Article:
Today’s thrift shopper might not revel in the supreme coolness of old Martin Denny records, since they’ve all been picked over. But, with the recycling of all things retro, it’s natural that artists like Ursula 1000 would become popular reworking those fabulous sounds. But while others have dabbled in its built-in irony and moved on, Ursula 1000 has stuck to his kitschy-guns. “When my first record came out, there were a lot of people like D’Mitri from Paris, Fantastic Plastic Machine and the Bungalow label from Germany. A lot of people were doing similar kind of stuff, where we were dabbling in late ’60s—kind of campy but with groovey elements. But then it seemed like everybody shifted gears immediately and I just thought when I started working on the second album that there were areas of ‘loungecore’ that still needed to be explored.”
On ‘Kinda Kinky’ Ursula 1000 has been able to stretch out, without betraying his loungecore roots. With its Shag illustrated cover and collaborations with Saturday Night Live band guitarist Dr. Luke and Brother Cleve of Combustible Edison, Kinda Kinky is a step up in quality and variety. “There’s definitely a twist on this record,” says Ursula 1000. There’s more electro elements, there’s a samba kind of house element that I’ve never explored.”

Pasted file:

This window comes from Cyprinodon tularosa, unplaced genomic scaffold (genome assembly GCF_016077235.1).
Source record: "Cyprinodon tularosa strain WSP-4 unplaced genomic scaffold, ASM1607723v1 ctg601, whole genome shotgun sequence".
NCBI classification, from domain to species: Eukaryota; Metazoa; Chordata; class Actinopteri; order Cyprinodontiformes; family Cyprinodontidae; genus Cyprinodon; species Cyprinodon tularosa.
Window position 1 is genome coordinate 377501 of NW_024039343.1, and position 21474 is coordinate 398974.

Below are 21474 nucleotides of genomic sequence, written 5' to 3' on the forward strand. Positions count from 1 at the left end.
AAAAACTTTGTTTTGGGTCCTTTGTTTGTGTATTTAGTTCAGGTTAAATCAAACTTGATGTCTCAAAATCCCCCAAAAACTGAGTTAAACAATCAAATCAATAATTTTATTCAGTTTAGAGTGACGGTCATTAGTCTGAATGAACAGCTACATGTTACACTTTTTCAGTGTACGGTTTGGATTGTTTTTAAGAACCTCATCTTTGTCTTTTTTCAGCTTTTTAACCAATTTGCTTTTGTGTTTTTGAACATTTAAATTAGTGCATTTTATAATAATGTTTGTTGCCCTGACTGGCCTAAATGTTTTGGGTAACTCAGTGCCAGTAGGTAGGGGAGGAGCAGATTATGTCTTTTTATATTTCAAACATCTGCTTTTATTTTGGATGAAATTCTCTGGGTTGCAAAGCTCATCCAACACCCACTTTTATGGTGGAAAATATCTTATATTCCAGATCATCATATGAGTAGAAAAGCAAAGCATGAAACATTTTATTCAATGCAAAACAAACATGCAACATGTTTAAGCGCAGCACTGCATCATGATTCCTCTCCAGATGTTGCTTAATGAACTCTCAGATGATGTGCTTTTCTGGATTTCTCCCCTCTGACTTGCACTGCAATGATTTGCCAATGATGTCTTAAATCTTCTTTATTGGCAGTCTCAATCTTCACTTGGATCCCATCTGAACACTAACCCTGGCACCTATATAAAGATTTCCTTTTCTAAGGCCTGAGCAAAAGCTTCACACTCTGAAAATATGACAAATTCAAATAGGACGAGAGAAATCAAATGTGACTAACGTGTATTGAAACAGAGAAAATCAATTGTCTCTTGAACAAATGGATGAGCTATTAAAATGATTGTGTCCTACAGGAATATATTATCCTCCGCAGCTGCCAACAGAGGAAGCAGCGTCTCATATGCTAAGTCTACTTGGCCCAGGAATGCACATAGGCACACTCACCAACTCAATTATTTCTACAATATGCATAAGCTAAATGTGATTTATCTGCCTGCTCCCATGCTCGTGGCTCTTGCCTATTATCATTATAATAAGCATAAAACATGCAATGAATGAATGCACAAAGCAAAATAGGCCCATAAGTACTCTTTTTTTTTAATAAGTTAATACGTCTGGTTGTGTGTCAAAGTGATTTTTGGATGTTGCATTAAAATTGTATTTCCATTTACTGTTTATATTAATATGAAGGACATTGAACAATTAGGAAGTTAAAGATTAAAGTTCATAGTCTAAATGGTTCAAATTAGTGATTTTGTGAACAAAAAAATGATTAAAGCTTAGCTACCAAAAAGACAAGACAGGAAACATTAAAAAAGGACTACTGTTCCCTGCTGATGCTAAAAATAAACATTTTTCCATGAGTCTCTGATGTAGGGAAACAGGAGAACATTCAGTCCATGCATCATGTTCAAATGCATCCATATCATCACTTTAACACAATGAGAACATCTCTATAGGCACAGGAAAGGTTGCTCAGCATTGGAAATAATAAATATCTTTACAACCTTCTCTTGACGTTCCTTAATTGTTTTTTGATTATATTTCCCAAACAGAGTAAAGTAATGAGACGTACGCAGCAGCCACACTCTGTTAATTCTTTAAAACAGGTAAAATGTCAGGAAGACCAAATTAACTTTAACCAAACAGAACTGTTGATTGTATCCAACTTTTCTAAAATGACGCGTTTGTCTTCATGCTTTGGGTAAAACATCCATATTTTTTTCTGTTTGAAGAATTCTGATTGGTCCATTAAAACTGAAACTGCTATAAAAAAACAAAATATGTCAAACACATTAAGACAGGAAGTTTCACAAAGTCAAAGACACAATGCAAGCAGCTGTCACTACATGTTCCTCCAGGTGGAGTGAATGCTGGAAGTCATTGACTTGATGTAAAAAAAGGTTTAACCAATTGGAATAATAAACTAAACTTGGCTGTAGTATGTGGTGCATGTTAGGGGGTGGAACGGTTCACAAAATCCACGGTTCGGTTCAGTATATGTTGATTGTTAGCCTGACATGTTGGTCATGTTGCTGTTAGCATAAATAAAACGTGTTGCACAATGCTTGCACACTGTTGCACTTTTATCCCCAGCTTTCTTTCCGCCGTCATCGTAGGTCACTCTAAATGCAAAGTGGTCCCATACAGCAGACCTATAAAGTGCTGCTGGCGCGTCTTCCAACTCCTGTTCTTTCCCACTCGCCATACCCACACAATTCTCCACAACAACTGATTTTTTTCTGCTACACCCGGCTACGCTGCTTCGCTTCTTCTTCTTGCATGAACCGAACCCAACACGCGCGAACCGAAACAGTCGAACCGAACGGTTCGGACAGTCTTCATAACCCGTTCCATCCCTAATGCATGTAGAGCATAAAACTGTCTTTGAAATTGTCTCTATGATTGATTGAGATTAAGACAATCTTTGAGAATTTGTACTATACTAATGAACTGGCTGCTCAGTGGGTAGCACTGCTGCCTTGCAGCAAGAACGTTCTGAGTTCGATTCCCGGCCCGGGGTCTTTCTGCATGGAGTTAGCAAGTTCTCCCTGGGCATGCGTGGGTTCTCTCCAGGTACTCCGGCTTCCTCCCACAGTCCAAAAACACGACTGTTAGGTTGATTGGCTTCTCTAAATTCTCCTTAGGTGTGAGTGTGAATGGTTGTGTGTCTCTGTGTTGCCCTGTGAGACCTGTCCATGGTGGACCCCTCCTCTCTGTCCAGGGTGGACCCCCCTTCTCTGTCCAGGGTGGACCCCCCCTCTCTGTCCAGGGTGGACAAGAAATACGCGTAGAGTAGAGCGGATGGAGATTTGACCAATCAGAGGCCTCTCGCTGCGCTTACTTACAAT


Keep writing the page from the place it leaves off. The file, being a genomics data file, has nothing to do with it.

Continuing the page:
Still, for its all of its new explorations, Ursula 1000 won’t be pulling a Madonna on us anytime soon. “I felt like it more like sticking to my guns. Some people reinvent themselves and sometimes it works for some people like Blur for instance. But some bands, when they do it, it’s just a little too much like ‘who are you now?’. Or it sounds exactly like the first record and that could just be a bore too. I was kind of prepared for that with this record. I knew there might be some people that might think ‘oh, god this guy’s still stuck in the ’60s, but I love that period.”